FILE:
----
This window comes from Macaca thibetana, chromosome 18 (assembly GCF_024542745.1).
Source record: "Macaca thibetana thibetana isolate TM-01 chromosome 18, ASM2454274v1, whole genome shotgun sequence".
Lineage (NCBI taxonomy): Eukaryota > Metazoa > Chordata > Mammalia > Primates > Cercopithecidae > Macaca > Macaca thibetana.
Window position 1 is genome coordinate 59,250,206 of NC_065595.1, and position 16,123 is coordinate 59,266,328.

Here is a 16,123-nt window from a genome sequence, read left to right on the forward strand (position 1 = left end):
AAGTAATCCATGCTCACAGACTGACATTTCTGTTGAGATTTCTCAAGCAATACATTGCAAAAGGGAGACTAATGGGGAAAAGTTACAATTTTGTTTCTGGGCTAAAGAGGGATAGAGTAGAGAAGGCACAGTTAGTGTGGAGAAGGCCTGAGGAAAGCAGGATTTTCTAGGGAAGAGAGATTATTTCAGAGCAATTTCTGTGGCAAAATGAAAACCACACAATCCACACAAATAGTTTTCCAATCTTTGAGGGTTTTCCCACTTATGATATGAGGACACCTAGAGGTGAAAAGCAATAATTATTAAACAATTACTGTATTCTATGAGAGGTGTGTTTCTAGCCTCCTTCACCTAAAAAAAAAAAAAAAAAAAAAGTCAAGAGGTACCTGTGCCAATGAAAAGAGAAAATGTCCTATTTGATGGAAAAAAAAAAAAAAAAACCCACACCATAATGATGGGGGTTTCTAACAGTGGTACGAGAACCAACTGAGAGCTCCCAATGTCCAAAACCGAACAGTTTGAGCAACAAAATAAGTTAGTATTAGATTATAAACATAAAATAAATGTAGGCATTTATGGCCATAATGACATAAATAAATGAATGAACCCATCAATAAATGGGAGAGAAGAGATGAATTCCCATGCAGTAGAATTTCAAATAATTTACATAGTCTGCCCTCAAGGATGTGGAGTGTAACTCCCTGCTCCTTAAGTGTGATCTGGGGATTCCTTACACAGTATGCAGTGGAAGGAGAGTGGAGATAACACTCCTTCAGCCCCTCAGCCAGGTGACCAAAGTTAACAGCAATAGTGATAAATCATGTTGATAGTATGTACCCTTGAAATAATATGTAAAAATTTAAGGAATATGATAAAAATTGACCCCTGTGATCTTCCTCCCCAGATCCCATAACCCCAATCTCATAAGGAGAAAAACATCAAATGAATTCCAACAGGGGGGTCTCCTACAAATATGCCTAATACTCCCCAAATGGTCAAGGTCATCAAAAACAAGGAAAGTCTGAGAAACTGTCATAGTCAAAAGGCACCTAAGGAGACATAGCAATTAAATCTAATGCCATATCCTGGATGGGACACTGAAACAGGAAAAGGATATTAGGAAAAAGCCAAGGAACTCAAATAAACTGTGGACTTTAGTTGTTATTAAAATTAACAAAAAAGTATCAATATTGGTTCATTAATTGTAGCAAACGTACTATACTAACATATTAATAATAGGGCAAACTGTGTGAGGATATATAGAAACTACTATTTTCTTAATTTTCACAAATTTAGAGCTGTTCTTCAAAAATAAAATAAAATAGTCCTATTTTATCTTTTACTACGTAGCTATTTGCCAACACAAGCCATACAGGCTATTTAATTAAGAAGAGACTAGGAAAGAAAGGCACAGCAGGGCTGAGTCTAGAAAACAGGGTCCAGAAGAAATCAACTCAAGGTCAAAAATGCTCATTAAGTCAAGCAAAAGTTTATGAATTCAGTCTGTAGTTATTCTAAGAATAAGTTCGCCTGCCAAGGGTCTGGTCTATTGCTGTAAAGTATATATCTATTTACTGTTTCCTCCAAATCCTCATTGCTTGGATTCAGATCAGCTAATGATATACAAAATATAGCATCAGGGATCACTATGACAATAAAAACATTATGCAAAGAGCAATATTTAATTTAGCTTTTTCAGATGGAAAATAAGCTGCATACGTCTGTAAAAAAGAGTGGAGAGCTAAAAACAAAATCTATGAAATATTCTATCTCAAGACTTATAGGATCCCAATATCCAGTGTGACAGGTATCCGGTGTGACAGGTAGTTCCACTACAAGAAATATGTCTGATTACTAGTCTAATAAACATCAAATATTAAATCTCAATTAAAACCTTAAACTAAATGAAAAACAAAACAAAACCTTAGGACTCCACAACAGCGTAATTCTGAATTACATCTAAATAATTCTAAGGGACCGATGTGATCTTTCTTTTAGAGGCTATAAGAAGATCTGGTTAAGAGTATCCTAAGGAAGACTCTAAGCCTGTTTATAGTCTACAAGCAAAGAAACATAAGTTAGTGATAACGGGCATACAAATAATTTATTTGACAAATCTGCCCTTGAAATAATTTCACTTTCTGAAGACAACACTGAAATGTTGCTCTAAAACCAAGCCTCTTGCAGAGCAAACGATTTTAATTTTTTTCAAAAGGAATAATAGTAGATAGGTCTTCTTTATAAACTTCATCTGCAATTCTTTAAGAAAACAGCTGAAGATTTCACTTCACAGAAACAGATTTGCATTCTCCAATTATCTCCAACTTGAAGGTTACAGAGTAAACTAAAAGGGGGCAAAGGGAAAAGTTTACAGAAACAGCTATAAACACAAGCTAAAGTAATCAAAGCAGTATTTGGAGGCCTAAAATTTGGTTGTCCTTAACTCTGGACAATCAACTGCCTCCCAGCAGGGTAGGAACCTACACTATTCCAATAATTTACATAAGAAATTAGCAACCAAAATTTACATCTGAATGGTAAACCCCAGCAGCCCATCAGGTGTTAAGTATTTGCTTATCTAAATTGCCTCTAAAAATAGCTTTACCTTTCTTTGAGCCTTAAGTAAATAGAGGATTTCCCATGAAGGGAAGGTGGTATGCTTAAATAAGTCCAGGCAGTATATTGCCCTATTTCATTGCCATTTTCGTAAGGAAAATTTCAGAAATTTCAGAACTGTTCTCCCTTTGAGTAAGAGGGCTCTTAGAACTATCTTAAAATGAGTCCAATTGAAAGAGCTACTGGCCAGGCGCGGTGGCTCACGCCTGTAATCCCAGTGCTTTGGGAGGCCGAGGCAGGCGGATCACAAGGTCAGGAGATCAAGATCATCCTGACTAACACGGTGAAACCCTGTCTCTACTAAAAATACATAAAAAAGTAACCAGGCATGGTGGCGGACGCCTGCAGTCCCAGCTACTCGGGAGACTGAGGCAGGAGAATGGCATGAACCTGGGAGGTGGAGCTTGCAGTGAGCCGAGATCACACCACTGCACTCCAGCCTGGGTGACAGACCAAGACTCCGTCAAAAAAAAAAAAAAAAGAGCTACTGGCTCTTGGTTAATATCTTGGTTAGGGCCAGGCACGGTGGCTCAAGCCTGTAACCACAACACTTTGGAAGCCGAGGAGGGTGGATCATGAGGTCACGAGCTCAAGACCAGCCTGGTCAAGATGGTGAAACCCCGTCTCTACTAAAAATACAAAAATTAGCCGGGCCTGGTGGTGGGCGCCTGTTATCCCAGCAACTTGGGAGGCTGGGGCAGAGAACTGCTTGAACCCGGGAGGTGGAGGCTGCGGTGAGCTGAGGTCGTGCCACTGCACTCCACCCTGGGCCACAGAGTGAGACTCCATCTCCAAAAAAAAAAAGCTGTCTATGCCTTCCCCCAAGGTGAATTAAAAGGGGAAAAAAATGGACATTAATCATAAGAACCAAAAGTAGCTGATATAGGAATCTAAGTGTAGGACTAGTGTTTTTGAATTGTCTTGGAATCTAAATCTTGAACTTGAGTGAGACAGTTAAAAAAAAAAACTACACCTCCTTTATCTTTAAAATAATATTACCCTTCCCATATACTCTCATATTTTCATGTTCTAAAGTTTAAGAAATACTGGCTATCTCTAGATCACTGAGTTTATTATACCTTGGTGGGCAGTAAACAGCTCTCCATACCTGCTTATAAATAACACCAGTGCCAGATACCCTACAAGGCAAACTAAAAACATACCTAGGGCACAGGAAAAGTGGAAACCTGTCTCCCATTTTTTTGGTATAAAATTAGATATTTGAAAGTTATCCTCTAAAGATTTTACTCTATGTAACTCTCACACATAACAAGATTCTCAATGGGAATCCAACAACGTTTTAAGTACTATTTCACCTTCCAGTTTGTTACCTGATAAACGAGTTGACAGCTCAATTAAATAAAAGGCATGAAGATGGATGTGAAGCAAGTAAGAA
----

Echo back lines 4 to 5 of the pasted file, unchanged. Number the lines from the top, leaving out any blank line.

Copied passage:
Window position 1 is genome coordinate 59,250,206 of NC_065595.1, and position 16,123 is coordinate 59,266,328.

Here is a 16,123-nt window from a genome sequence, read left to right on the forward strand (position 1 = left end):